So, the worst kept secret in professional football has finally been revealed and Louis Van Gaal is the new Manchester United manager. Well, he certainly has the credentials for the job; he has won the Dutch league with Ajax, La Liga with Barcelona, the Bundesliga with Bayern Munich, a hat full of cups, the UEFA Cup, The Champions League and a coach of the year award! I don’t think anyone can question the man’s credentials for the job. Not like his predecessor who lacked all of the above, his nearest award being manager of the month once or twice.
Van Gaal will impose himself on the team from day one, however, as with any new manager he will encounter two major problem and both revolve around who will he select for his first eleven.
Firstly, some names pick themselves but what if you have two equally capable full backs, for example. Who takes precedent? Is it the most expensive player? Or, perhaps it is the one who best fits into a 4-4-2 formation? That said, none of this matters if one of them is the record signing you made for £12Million during your first week in the job (you have to play the player you bought… don’t you?).
Let’s not forget the famous and gigantic egos, who has the biggest self-image or (more importantly) who will complain the loudest on twitter when not selected for the first team.
Also, player’s aside, there are the fans and they have their own expectations. What will their reaction be to your first team sheet? Do they have a preference for a fullback in that position? Whatever you decide, and decide you must, if you win your game then the fans reaction will be a positive one, however, if you draw or lose the game then your decisions will be savaged and pulled apart in every pub across the land and by former players on television. What’s worse, the man you replaced as manager will be on television telling everyone who will listen where you got it wrong.
It’s not easy being a football manager at the best of times. That said they are well paid for the job they do, they do volunteer for it, they may not have job security but they get paid a hell of a lot and should they get fired for failing to meet boardroom targets they even get a substantial payoff. How many of us have that luxury?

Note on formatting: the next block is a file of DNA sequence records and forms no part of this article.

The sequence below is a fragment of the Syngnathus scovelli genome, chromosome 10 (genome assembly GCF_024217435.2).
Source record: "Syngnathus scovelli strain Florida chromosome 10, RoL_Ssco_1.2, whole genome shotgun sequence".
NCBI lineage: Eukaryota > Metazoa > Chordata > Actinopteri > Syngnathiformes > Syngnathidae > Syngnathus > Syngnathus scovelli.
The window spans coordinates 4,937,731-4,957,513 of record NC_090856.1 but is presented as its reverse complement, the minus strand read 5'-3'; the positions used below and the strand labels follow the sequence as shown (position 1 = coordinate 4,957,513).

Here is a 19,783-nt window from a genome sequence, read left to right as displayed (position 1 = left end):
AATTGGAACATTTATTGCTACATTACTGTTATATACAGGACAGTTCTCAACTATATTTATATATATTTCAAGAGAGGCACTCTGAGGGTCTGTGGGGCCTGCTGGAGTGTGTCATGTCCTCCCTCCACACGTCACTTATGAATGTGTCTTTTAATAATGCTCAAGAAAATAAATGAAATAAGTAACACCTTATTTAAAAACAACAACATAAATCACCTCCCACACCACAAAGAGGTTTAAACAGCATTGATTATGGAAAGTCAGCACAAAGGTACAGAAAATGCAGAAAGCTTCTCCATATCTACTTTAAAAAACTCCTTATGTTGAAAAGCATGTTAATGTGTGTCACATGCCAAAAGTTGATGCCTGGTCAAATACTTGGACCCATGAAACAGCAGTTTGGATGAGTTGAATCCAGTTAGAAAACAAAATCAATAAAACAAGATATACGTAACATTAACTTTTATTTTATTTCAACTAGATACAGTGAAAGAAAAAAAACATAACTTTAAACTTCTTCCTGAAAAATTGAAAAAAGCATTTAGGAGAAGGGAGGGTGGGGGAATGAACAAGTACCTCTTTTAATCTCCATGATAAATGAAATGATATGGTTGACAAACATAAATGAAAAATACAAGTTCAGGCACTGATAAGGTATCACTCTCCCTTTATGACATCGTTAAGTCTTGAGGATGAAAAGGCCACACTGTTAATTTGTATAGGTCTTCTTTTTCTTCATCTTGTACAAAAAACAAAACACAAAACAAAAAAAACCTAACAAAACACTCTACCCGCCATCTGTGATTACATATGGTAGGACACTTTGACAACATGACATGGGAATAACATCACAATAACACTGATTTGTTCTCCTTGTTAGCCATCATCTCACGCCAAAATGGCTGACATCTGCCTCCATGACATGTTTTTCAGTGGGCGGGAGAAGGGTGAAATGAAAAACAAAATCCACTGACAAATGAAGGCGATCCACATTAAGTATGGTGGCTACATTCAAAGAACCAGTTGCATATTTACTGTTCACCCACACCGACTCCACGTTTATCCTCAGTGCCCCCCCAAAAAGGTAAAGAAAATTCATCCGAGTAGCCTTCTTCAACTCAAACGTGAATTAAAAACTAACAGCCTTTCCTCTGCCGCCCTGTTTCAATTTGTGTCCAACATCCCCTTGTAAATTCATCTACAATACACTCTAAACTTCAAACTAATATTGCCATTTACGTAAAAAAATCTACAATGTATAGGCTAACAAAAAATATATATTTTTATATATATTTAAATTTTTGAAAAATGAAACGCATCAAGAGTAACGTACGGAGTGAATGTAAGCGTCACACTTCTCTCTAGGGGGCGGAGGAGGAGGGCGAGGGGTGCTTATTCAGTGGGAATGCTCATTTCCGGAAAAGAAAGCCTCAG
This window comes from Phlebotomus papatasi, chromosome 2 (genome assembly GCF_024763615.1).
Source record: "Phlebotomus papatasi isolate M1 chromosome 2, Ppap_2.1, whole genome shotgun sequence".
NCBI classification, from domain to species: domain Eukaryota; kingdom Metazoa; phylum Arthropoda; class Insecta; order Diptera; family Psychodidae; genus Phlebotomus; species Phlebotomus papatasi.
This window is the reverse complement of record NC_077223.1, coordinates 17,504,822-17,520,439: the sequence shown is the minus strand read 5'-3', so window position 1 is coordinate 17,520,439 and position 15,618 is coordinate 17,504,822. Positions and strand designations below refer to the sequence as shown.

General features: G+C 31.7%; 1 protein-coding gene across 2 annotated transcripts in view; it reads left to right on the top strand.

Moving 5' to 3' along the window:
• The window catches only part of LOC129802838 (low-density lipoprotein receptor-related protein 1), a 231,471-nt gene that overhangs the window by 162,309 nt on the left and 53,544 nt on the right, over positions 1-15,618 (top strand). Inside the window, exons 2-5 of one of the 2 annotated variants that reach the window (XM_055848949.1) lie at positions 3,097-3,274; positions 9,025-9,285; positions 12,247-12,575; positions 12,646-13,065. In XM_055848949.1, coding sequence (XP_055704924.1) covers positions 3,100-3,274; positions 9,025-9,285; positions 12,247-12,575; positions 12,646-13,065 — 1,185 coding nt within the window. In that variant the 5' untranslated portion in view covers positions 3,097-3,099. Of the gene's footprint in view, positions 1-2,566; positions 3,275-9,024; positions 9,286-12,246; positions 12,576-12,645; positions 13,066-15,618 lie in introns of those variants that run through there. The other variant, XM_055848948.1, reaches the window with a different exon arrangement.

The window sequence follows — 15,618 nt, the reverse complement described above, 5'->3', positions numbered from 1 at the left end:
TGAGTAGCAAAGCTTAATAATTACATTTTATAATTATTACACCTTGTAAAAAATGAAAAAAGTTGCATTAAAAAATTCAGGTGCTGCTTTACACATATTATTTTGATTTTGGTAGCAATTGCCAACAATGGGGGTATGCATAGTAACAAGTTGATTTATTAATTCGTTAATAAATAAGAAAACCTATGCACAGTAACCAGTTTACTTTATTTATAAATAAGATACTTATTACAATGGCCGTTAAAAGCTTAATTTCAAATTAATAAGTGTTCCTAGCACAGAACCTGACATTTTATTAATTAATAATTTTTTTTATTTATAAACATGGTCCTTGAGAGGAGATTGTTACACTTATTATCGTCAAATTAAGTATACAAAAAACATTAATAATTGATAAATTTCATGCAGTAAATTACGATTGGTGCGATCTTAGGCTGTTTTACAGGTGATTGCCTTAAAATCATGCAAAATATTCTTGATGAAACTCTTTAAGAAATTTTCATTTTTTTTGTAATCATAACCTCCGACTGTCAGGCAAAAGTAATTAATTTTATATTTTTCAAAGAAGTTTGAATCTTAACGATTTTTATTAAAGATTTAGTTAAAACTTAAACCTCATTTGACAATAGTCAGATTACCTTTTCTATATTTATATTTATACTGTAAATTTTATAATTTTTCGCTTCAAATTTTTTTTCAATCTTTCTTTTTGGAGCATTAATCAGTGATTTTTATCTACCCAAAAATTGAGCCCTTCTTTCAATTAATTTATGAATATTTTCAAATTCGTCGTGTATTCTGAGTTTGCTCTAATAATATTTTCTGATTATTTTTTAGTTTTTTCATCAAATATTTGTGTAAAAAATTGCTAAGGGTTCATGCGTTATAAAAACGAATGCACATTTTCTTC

Imagine for a moment, if you can, being in charge of a team of young, over paid, celebrity egomaniacs all of whom get paid much, much more than you do and are considered to be a bigger asset to the club than you are.
As the manager, how can you effectively discipline a player if the club consider the player to be of bigger value than you? Does anyone remember the whole Tevez debacle at Manchester City when he refused to play? Who looked daft then? Did Tevez look daft or did the manager who was impotent in his ability to effectively discipline the player because he was deemed bigger (cash value) than the manager. A £100,000 fine is drop in the ocean to these high profile players, their agents fleece them more than that for negotiating the opening of a packet of crisps.
If I go back to my previous example of a pricey full back; if I want to send my £12 Million defender on loan to a team in the lower leagues for a month or two to teach him a lesson (okay it is an extreme example), I will struggle. The club are very unlikely to sanction that move because of the huge financial asset the player is to the club, especially if you then want to buy another one to replace him. Not to mention the fact that his value would plummet playing for, let’s say, Accrington Stanley (no disrespect to the fine boys at the Crown Ground).
The second major issue facing Van Gaal will be that which has faced football manager’s across the globe since time immemorial. What if you have a player, nice guy, but he does not fit into your system of play? In the lower leagues managers are expected to work with the players they have got and coach improvements into the player’s game, however, this can take time. Big club managers have little time to undertake such frivolous things and so tend to buy a new player (usually more expensive than the one you already have) who will allegedly fit into you preferred system of play.
So, it’s clear that managing a big club like Manchester United is a major juggling act but if anyone can keep his balls in the air (stop giggling at the back) it would appear to be Van Gaal. He will have two crucial decisions to make when he starts at the club. Firstly, who to play in his first eleven and secondly who does not fit into his system of play and needs replacing. He certainly has the experience to make these big decisions without Sir Alex holding his hand. However, let’s not forget, despite his outstanding record, Van Gaal has been fired from some of his managerial jobs so David Moyes should take heart, a new job will be around the corner. Bristol Rovers are looking for a new manager I believe.